How can investigators identify a criminal when they don't leave DNA?

Dr. Candice Bridge

DNA is the go-to forensic evidence in many criminal cases. What other trace evidence can be used to identify the perpetrator when they don't leave DNA behind?

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The conviction rate for sexual assault crimes is alarmingly low, with only a tiny percentage of reported rapes leading to a conviction.

DNA is the go-to forensic evidence in sexual assault cases, but did you know that in more than 30% of cases, no DNA is left at all? In these types of case, other kinds of evidence need to be found to link the three points in the criminal triangle: victim, suspect and crime scene.

Candice Bridge has dedicated her career to using science to find ways to help the victims of sexual assault get justice. Candice joins us in The Garden explain where we can look for evidence when DNA is not an option.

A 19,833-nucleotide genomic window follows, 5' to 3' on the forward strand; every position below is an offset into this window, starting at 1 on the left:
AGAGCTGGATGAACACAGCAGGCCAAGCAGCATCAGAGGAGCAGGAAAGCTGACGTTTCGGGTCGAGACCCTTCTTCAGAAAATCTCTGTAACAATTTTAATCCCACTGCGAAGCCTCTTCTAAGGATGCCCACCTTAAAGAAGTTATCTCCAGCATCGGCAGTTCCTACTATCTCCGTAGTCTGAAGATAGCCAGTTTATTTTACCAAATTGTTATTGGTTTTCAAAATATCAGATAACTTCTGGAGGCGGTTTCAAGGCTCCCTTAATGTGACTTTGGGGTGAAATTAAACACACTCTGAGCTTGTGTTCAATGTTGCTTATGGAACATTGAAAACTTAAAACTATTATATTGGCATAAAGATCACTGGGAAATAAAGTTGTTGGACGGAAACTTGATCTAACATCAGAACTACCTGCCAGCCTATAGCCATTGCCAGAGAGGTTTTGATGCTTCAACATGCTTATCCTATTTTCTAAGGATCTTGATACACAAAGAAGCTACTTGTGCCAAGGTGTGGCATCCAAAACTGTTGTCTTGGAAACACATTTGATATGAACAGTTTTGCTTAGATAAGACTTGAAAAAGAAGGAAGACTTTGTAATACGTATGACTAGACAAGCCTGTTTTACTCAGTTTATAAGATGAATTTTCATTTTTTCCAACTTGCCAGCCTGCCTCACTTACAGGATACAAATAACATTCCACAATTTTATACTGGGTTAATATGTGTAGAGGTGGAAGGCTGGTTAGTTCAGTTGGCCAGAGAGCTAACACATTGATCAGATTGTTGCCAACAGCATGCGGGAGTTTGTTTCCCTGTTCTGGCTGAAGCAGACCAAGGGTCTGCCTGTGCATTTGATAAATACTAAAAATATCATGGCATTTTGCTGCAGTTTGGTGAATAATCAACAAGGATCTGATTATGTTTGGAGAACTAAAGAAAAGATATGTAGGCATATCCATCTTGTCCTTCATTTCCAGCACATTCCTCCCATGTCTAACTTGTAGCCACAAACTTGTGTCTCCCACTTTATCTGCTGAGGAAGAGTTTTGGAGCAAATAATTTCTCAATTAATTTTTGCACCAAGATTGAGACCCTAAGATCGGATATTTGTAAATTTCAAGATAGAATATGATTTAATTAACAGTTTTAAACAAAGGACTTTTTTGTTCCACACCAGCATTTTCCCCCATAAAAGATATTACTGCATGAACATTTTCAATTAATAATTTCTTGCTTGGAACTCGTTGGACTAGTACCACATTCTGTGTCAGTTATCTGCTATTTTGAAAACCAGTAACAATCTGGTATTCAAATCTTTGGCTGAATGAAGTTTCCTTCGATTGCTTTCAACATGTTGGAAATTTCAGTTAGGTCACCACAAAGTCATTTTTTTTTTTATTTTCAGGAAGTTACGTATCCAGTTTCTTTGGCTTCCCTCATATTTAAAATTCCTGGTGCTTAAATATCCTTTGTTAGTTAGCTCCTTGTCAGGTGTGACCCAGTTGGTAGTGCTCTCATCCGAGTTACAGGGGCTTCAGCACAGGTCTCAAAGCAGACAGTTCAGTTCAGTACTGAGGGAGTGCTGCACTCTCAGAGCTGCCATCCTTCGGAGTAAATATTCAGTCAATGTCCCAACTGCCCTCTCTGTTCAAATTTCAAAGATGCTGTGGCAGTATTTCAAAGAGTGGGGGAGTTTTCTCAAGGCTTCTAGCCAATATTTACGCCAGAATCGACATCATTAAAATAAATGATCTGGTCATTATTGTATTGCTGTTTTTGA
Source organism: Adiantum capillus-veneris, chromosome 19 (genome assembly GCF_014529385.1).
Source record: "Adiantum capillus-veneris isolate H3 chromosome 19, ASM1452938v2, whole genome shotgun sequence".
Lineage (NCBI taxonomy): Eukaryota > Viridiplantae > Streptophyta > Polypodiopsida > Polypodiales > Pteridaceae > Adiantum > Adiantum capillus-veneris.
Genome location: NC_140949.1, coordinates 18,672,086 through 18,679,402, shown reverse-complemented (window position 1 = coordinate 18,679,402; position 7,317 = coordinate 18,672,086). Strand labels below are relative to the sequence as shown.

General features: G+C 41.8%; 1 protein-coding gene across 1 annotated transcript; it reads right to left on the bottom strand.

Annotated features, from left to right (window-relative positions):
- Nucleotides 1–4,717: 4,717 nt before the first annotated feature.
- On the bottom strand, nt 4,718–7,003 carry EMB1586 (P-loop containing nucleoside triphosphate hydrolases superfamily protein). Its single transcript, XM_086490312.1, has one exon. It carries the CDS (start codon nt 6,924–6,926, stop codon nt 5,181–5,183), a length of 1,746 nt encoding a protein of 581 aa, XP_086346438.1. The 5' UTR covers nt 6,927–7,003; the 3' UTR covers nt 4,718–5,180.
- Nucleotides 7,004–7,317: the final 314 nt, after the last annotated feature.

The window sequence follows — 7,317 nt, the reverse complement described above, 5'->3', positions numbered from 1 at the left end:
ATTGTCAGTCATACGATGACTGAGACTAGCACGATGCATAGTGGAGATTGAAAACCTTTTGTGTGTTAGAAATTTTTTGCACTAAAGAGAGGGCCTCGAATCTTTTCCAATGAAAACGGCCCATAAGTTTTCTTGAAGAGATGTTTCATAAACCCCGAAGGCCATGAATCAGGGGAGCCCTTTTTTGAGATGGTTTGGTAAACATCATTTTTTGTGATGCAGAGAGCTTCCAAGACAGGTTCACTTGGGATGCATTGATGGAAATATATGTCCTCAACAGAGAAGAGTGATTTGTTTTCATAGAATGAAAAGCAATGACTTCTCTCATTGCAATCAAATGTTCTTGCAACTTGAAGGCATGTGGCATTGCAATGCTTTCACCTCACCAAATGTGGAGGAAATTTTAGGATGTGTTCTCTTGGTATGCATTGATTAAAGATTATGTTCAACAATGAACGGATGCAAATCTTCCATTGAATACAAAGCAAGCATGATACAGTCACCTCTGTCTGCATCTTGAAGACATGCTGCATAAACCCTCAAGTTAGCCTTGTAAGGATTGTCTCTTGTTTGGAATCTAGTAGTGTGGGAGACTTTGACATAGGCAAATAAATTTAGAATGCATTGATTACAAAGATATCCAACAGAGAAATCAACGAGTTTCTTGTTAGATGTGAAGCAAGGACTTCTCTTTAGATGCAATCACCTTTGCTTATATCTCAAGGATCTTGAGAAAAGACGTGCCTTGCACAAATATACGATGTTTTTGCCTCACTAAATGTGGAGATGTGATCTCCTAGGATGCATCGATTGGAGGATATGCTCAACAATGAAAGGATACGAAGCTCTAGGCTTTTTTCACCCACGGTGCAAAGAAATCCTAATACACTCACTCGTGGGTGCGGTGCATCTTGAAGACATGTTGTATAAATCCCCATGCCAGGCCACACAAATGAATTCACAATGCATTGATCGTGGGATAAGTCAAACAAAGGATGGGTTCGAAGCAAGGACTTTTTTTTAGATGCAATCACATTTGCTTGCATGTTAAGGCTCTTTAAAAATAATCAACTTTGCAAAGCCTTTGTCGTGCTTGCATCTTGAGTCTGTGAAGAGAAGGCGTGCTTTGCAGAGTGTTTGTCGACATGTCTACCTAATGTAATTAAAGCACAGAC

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50 minutes


Forensics: Evidence, Ethics & Evaluation

About the Fellow

Dr. Candice Bridge

Dr. Candice Bridge is an Associate Professor at the University of Central Florida where she holds a position in the Department of Chemistry and at the National Center for Forensic Science.

Forensics: Evidence, Ethics & Evaluation Collection

This collection looks at crime, from how to solve a criminal investigation with evidence to how we treat offenders with mental health problems, and gives us intriguing insights into the myths and reality of forensic science.